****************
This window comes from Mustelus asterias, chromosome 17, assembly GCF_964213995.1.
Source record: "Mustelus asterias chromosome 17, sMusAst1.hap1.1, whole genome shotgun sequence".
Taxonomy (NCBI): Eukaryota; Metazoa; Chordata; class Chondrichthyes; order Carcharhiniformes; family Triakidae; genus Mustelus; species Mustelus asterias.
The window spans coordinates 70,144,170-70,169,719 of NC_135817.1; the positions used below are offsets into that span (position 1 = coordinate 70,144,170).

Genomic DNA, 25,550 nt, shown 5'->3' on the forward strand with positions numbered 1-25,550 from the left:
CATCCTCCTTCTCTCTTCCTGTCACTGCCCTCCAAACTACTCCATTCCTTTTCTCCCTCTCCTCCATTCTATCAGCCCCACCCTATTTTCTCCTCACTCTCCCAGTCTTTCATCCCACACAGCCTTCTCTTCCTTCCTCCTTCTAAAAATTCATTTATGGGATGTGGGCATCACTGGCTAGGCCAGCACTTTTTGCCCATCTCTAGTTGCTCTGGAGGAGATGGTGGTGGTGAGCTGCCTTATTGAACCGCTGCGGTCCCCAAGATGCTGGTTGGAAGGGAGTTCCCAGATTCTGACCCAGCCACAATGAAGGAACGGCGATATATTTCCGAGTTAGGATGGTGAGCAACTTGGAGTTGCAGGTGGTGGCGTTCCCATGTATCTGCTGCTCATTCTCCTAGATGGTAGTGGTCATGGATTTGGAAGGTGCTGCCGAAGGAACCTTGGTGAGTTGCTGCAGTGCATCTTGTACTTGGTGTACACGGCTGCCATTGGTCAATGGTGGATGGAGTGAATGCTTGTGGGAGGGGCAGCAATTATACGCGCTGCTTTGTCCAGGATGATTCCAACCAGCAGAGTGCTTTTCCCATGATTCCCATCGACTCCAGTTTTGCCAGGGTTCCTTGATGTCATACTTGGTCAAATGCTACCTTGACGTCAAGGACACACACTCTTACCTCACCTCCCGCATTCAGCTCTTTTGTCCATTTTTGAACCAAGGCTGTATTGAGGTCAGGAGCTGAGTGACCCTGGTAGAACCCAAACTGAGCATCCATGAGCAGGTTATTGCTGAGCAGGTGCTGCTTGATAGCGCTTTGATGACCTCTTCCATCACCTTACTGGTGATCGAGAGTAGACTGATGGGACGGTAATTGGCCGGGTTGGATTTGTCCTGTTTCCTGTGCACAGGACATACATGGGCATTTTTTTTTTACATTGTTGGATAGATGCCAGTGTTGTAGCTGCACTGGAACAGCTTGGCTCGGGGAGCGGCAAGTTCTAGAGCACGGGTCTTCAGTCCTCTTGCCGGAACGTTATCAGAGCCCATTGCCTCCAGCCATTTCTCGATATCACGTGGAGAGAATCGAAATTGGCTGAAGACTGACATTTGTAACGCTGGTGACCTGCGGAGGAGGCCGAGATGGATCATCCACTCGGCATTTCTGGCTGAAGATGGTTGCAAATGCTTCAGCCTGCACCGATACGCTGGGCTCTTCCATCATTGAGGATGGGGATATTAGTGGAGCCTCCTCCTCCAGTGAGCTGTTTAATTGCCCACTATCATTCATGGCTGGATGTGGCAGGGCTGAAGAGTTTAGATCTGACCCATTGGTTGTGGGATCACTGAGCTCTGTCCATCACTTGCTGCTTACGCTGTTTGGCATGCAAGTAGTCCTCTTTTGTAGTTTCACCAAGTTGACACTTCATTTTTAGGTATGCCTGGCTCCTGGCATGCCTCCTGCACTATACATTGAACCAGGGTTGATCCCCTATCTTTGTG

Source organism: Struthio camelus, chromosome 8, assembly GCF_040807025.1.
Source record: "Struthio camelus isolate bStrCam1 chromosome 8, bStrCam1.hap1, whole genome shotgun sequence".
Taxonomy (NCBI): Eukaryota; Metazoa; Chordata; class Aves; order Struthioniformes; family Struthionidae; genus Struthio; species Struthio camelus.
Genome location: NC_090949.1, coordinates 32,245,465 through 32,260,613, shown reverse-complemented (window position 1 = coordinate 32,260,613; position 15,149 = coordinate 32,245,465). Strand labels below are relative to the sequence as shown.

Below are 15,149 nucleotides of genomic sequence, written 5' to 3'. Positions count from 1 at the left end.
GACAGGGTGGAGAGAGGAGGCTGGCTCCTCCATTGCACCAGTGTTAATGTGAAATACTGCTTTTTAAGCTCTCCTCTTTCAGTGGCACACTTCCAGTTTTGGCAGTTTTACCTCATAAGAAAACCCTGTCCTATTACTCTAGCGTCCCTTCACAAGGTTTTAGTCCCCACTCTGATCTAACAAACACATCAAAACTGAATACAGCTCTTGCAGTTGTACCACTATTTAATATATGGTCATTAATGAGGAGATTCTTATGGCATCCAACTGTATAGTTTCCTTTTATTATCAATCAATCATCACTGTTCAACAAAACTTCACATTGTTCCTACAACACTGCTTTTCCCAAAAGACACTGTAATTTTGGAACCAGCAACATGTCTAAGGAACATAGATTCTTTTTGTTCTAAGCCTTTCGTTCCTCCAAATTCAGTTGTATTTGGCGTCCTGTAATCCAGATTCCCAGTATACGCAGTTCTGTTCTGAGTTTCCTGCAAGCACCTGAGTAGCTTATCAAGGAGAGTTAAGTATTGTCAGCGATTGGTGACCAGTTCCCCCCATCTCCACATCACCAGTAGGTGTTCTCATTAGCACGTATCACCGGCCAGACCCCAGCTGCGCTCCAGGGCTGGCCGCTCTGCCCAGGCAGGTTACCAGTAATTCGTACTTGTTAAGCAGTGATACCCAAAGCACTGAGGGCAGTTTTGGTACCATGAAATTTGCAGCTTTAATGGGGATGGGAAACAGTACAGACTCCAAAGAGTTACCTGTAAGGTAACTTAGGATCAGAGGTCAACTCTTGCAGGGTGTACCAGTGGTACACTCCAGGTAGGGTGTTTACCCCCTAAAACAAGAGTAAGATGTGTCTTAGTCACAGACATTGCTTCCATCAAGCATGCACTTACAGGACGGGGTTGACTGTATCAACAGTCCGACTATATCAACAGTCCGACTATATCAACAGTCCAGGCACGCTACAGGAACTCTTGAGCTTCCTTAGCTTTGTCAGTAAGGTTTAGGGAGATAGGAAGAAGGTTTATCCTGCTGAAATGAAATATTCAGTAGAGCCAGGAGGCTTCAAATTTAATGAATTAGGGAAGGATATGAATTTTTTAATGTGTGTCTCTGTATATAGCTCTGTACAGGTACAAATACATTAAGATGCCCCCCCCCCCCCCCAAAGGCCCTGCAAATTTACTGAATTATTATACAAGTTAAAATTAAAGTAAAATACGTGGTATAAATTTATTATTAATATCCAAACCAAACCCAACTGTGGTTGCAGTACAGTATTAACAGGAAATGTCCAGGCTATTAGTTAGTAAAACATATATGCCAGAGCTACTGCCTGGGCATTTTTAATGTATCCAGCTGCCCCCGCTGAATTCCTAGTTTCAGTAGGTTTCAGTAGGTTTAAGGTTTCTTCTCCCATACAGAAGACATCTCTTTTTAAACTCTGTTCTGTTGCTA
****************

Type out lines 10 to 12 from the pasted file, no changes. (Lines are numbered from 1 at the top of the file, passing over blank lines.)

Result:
Genome location: NC_090949.1, coordinates 32,245,465 through 32,260,613, shown reverse-complemented (window position 1 = coordinate 32,260,613; position 15,149 = coordinate 32,245,465). Strand labels below are relative to the sequence as shown.

Below are 15,149 nucleotides of genomic sequence, written 5' to 3'. Positions count from 1 at the left end.
GACAGGGTGGAGAGAGGAGGCTGGCTCCTCCATTGCACCAGTGTTAATGTGAAATACTGCTTTTTAAGCTCTCCTCTTTCAGTGGCACACTTCCAGTTTTGGCAGTTTTACCTCATAAGAAAACCCTGTCCTATTACTCTAGCGTCCCTTCACAAGGTTTTAGTCCCCACTCTGATCTAACAAACACATCAAAACTGAATACAGCTCTTGCAGTTGTACCACTATTTAATATATGGTCATTAATGAGGAGATTCTTATGGCATCCAACTGTATAGTTTCCTTTTATTATCAATCAATCATCACTGTTCAACAAAACTTCACATTGTTCCTACAACACTGCTTTTCCCAAAAGACACTGTAATTTTGGAACCAGCAACATGTCTAAGGAACATAGATTCTTTTTGTTCTAAGCCTTTCGTTCCTCCAAATTCAGTTGTATTTGGCGTCCTGTAATCCAGATTCCCAGTATACGCAGTTCTGTTCTGAGTTTCCTGCAAGCACCTGAGTAGCTTATCAAGGAGAGTTAAGTATTGTCAGCGATTGGTGACCAGTTCCCCCCATCTCCACATCACCAGTAGGTGTTCTCATTAGCACGTATCACCGGCCAGACCCCAGCTGCGCTCCAGGGCTGGCCGCTCTGCCCAGGCAGGTTACCAGTAATTCGTACTTGTTAAGCAGTGATACCCAAAGCACTGAGGGCAGTTTTGGTACCATGAAATTTGCAGCTTTAATGGGGATGGGAAACAGTACAGACTCCAAAGAGTTACCTGTAAGGTAACTTAGGATCAGAGGTCAACTCTTGCAGGGTGTACCAGTGGTACACTCCAGGTAGGGTGTTTACCCCCTAAAACAAGAGTAAGATGTGTCTTAGTCACAGACATTGCTTCCATCAAGCATGCACTTACAGGACGGGGTTGACTGTATCAACAGTCCGACTATATCAACAGTCCGACTATATCAACAGTCCAGGCACGCTACAGGAACTCTTGAGCTTCCTTAGCTTTGTCAGTAAGGTTTAGGGAGATAGGAAGAAGGTTTATCCTGCTGAAATGAAATATTCAGTAGAGCCAGGAGGCTTCAAATTTAATGAATTAGGGAAGGATATGAATTTTTTAATGTGTGTCTCTGTATATAGCTCTGTACAGGTACAAATACATTAAGATGCCCCCCCCCCCCCCCAAAGGCCCTGCAAATTTACTGAATTATTATACAAGTTAAAATTAAAGTAAAATACGTGGTATAAATTTATTATTAATATCCAAACCAAACCCAACTGTGGTTGCAGTACAGTATTAACAGGAAATGTCCAGGCTATTAGTTAGTAAAACATATATGCCAGAGCTACTGCCTGGGCATTTTTAATGTATCCAGCTGCCCCCGCTGAATTCCTAGTTTCAGTAGGTTTCAGTAGGTTTAAGGTTTCTTCTCCCATACAGAAGACATCTCTTTTTAAACTCTGTTCTGTTGCTA